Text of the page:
All three individuals arrested have admitted involvement with the suspicious disappearance of David Heisler. Perry and McCard told authorities they surprised Heisler at his home where they physically assaulted him, tossed him in his own car, and drove him out to the desert. When Perry met up with Freeman who had previously dropped the duo off at Heisler’s home, McCard claims he drove Heisler to a secluded area south of the Utah border where he left the victim alive. He then stated to ditching the vehicle and meeting back up with Perry and Freeman. Heisler’s missing vehicle was located by authorities in Beaver Dam, Arizona which is located a mere 34 miles from Heisler’s home yet a considerable distance away from where Heisler was reported to be left. Blood splatter on the car and evidence of a discharged firearm increased concern of Heisler’s well-being, and whether or not he survived the kidnapping.

3 felonies but no murder charge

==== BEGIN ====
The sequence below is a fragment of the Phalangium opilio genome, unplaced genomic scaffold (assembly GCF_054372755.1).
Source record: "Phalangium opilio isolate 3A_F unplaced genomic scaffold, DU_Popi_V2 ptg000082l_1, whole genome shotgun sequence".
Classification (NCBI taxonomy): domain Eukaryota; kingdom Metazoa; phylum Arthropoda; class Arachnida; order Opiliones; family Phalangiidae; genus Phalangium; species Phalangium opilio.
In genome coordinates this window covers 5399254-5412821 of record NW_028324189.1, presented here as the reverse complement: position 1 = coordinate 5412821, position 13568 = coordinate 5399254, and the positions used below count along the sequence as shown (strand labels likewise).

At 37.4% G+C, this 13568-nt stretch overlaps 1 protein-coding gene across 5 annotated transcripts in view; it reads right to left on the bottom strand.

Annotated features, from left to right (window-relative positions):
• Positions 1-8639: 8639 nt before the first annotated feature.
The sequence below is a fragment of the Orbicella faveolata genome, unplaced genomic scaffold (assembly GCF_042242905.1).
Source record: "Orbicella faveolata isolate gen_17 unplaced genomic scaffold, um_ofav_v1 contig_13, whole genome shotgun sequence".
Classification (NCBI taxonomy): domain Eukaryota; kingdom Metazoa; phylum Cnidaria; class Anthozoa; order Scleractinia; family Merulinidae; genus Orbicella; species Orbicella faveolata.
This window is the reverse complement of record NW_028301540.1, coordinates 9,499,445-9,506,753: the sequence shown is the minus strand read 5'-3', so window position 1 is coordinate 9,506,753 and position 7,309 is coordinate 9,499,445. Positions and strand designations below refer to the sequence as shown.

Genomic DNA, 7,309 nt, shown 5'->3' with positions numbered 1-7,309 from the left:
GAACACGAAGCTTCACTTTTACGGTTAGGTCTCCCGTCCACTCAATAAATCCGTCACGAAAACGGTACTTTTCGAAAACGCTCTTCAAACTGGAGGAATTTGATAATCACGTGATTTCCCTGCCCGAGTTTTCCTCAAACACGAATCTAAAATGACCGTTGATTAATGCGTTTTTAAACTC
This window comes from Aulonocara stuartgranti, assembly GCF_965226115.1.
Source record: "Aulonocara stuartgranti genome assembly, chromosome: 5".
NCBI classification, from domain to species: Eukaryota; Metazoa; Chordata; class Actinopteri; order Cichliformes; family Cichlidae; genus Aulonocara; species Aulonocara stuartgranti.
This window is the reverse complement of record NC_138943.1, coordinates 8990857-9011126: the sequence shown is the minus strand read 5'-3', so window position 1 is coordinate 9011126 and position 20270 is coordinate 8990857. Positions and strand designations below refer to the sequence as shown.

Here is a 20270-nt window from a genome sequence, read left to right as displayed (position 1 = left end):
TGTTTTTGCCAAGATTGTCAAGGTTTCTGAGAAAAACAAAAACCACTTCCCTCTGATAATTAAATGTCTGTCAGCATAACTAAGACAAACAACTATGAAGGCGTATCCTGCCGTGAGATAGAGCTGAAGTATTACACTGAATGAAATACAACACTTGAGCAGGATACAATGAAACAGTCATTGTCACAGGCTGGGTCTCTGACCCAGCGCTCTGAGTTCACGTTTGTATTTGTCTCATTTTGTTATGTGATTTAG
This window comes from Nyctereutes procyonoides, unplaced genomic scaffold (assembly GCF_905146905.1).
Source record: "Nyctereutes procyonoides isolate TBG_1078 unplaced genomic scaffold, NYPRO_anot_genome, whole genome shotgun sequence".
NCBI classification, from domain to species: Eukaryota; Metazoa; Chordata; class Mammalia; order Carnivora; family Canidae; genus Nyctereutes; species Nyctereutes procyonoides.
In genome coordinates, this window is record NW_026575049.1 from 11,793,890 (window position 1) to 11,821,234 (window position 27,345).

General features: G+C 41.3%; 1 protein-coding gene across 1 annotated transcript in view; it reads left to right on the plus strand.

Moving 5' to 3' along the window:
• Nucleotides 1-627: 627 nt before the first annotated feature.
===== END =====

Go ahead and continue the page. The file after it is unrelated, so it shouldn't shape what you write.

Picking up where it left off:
Photo by: Ian McKeller

Photo by: Ian McKeller

Perry, McCard, and Freeman are all facing charges of first degree felony aggravated burglary, first-degree felony aggravated kidnapping, and second-degree felony theft of a motor vehicle. One charge that has not been added thus far however is murder. With Heisler missing over two weeks in triple digit temperatures with no food or water and probable injuries, the public is skeptical that Heisler is alive. Heisler’s family and law enforcement officials however have told the community to not give up hope for a safe return. This hope of finding Heisler alive could be what is preventing murder charges to arise, however the possibility of not having a body may also prevent police from charging the three with murder.

Murder conviction with no body

If the trio is charged, is a murder conviction possible if a body is never located? The answer is yes, yet proving a murder without a body is not an easy thing for prosecutors to do. The reason for this is to prevent wrongful convictions, especially when it could lead to life in prison or the death penalty. In the case of David Heisler, a large majority of the public has already deemed Perry, McCard, and Freeman guilty for murder of Heisler either by a gunshot wound or by leaving him to die of exposure, yet at this time no one knows for sure if he is alive or dead. Without a body or enough circumstantial and forensic evidence to back up a murder charge, a judge or jury cannot and should not agree with a murder conviction; an experienced criminal defense attorney would help ensure that.